posted in Parenting
When Louisiana elementary school teacher Jen Beason asked her students to write about an invention they wish had never been invented, she was surprised to find that several of her students admitted they would get rid of smart phones if they could.
It’s a somewhat unexpected response – after all, we so often hear worried reports about how addicted kids are to technology these days. If you’ve ever tried to pry an iPad out of a preschooler’s sticky hands, you’ve probably had your own concerns about it. Children aren’t the only ones harboring tech obsessions, though.
Ms. Beason shared the example below of one of her second grader’s assignments on Facebook, noting that of the 21 kids in her class, 4 wrote about ditching phones.
“If I had to tell you what invention I don’t like I would say that I don’t like the phone. I don’t like the phone because my parents are on their phone every day. A phone is sometimes a really bad havit. I hate my mom’s phone and I wish she never had one.”
Ouch. I’m guessing I’m not the only parent feeling a pang of guilt after reading that very honest response. The thousands of likes and shares show that the post hit home for a lot of us.
It’s definitely one of the biggest generational changes in parenting. When I was growing up, there were no such thing as cell phones, never mind smart phones. At risk of dating myself, I still remember stretching the coiled cord on our landline into the laundry room, sitting on the old chest freezer so that I could talk to my friends without my brothers listening in.
There were no apps. No games. No Netflix. No internet.
All of those things have made my life as a mom a lot easier – Toca Boca makes cross-country flights and doctors’ office waiting rooms much more bearable – but there is a definite down side, as these kids have so wisely noted.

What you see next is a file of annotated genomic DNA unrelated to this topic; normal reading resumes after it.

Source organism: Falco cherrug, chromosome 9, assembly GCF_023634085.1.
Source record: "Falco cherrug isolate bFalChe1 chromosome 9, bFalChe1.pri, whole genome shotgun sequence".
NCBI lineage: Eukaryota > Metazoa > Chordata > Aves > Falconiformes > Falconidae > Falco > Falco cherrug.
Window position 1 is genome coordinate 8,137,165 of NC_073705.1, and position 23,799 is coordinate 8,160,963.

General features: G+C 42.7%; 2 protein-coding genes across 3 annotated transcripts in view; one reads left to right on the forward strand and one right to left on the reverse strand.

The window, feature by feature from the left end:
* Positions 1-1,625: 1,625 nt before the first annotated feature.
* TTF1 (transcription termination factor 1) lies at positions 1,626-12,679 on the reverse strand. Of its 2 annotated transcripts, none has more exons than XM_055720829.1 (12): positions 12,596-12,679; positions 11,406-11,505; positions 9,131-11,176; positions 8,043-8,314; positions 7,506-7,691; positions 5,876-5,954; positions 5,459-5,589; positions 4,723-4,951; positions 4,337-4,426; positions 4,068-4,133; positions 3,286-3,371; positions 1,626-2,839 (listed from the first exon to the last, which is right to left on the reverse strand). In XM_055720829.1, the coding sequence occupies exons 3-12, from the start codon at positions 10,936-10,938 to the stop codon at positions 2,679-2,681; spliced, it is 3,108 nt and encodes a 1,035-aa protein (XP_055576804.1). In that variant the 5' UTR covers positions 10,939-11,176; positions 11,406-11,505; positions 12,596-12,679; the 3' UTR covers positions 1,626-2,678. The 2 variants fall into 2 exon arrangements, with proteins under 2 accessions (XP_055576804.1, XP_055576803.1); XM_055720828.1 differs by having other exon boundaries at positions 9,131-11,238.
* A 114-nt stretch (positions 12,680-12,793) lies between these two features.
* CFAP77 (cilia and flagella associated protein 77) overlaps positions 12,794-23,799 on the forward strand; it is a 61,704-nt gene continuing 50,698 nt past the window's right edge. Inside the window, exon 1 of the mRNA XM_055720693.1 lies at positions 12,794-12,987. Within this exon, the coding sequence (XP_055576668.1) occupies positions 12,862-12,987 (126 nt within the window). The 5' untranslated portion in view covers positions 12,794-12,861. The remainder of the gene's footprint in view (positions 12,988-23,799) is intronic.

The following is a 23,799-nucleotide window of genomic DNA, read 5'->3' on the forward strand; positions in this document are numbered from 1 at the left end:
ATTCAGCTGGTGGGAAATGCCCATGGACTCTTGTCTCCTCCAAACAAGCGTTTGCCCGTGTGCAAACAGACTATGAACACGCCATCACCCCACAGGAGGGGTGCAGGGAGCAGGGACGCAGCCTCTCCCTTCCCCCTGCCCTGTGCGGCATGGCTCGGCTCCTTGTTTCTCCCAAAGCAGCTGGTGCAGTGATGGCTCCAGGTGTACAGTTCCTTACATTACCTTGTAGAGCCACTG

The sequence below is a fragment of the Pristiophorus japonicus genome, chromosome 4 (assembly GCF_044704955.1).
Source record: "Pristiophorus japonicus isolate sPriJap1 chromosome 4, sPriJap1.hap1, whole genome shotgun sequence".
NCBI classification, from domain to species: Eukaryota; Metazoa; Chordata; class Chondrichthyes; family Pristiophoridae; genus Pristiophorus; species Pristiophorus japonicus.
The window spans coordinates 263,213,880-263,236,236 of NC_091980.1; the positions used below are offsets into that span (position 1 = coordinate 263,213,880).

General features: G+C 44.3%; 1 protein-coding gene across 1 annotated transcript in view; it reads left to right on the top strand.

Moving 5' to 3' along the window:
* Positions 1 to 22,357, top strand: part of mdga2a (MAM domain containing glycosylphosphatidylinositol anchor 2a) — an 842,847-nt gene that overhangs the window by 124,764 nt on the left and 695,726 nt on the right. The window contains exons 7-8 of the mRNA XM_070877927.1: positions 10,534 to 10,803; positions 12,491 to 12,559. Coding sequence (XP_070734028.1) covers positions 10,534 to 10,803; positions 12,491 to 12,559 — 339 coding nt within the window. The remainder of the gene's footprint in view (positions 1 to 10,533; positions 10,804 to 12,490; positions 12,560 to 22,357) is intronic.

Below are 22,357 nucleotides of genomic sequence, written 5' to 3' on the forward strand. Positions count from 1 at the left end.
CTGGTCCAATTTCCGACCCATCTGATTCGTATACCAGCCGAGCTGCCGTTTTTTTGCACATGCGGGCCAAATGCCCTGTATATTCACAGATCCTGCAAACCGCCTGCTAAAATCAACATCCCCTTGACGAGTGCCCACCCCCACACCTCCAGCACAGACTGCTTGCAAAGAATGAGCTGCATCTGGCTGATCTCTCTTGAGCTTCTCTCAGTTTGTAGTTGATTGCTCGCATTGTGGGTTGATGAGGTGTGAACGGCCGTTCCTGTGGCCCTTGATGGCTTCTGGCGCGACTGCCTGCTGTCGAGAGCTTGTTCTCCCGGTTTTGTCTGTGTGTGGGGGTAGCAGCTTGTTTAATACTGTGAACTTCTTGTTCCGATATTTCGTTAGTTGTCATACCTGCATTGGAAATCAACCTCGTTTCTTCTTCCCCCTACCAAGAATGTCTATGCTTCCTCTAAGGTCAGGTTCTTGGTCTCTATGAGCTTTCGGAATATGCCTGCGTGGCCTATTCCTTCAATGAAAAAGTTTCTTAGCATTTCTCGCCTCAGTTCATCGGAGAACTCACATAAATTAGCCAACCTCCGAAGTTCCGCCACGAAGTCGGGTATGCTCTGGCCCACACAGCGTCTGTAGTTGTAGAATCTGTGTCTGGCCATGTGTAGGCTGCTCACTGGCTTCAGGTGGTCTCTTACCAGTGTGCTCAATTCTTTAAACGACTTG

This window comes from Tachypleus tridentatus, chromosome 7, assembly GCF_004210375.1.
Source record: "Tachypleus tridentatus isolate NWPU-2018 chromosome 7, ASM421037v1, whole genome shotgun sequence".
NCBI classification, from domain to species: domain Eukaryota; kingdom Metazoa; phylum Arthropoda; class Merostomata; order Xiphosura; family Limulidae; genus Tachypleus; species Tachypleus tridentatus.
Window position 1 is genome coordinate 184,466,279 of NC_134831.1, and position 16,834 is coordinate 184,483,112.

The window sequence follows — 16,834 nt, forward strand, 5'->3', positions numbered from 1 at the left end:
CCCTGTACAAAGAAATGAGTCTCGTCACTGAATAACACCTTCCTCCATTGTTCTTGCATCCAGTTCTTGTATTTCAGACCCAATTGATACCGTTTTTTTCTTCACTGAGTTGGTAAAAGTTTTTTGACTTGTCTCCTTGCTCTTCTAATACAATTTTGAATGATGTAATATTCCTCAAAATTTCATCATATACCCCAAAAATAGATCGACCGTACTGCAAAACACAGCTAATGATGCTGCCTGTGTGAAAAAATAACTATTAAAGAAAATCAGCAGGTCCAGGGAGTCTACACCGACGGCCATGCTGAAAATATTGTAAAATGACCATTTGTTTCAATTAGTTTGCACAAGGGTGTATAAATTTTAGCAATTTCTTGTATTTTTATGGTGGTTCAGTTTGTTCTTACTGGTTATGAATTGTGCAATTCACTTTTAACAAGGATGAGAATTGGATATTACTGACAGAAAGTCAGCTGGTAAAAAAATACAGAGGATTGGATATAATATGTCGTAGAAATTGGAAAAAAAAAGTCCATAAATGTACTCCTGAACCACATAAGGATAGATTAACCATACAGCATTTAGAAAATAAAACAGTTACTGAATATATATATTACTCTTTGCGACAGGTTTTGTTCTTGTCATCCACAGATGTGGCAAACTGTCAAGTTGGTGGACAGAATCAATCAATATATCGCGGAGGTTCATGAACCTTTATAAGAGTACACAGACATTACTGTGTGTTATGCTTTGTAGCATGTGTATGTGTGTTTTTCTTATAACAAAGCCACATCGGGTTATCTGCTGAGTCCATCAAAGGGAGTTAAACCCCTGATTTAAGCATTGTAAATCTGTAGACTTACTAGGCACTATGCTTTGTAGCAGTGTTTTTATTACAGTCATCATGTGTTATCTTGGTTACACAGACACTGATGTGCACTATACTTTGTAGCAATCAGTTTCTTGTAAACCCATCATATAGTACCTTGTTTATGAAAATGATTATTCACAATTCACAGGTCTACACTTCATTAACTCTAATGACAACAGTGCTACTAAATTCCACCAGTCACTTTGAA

I really do try to be aware of how much time I spend on my phone, as well as how much time my daughters spend on it. I put limits on their game time, and none of us are allowed to have devices at the dinner table or on short drives or family outings. Still, I know there are times when I fall short. I know there are times when, instead of giving my kids the attention they want, I’m replying to a text or scrolling through Instagram. I know I tell them, “Just a sec,” with my eyes on my screen, more often than I should.
A couple of weeks ago, my husband and I took the kids camping for a couple of nights. It was the type of getaway that kids dream of: Endless space to run around, trails to explore, crabs and other beach critters to unearth. We were far enough into the wilderness that there was no hope of a wifi signal, so our iPhones stayed in our backpacks for the most part, and our 12-year-old told us over and over again that was her favorite part of the entire trip.
My kids are old enough to entertain themselves a lot, so it’s not like, without our phones to occupy us, my husband and I were engaging with them 24/7. I couldn’t help but notice, though, that our distractions were a little less distracting. When I have my nose buried in a book and my daughter calls, “Mom, look!” I look – really look, and connect – a lot faster than I do when I’m online.
With that in mind, here are 4 solid tips to help us put down our smartphones:
Change your phone’s color to grayscale.
This was a tip from a friend to help break the smartphone addiction. Instagram isn’t quite as appealing when every photo is in dulled-down, muted black-and-white. They don’t make it easy, though: Go to Settings – General – Accessibility – Display Accommodations and set “Color Filters” to OFF.
Turn off all notifications
This one change can make a huge difference. If you pick up your phone every time a notification lights up the screen, solve that problem by turning them off. Do you need to see that Tweet, text or email the moment it arrives? Probably not. Most things can wait an hour or two.
Give your phone a home base
Instead of always having it within reach, assign your smartphone a home base – in a charging dock or a desk drawer, for example. For a while I was locking mine away in a tiny home safe in the evenings so I really wouldn’t be tempted to check it during family time.
Set limits – and stick to them
It helps to set very clear boundaries when it comes to phone use. Some good examples: No phones at the dinner table; no phones in the bedroom; no “double screening” (ie, scrolling through your phone while watching TV – this one is a total pet peeve of mine). Write them down and stick them on the fridge so that everyone is clear on what is and is not allowed.
Do you have any tips on breaking the smartphone addiction?
Images via iStock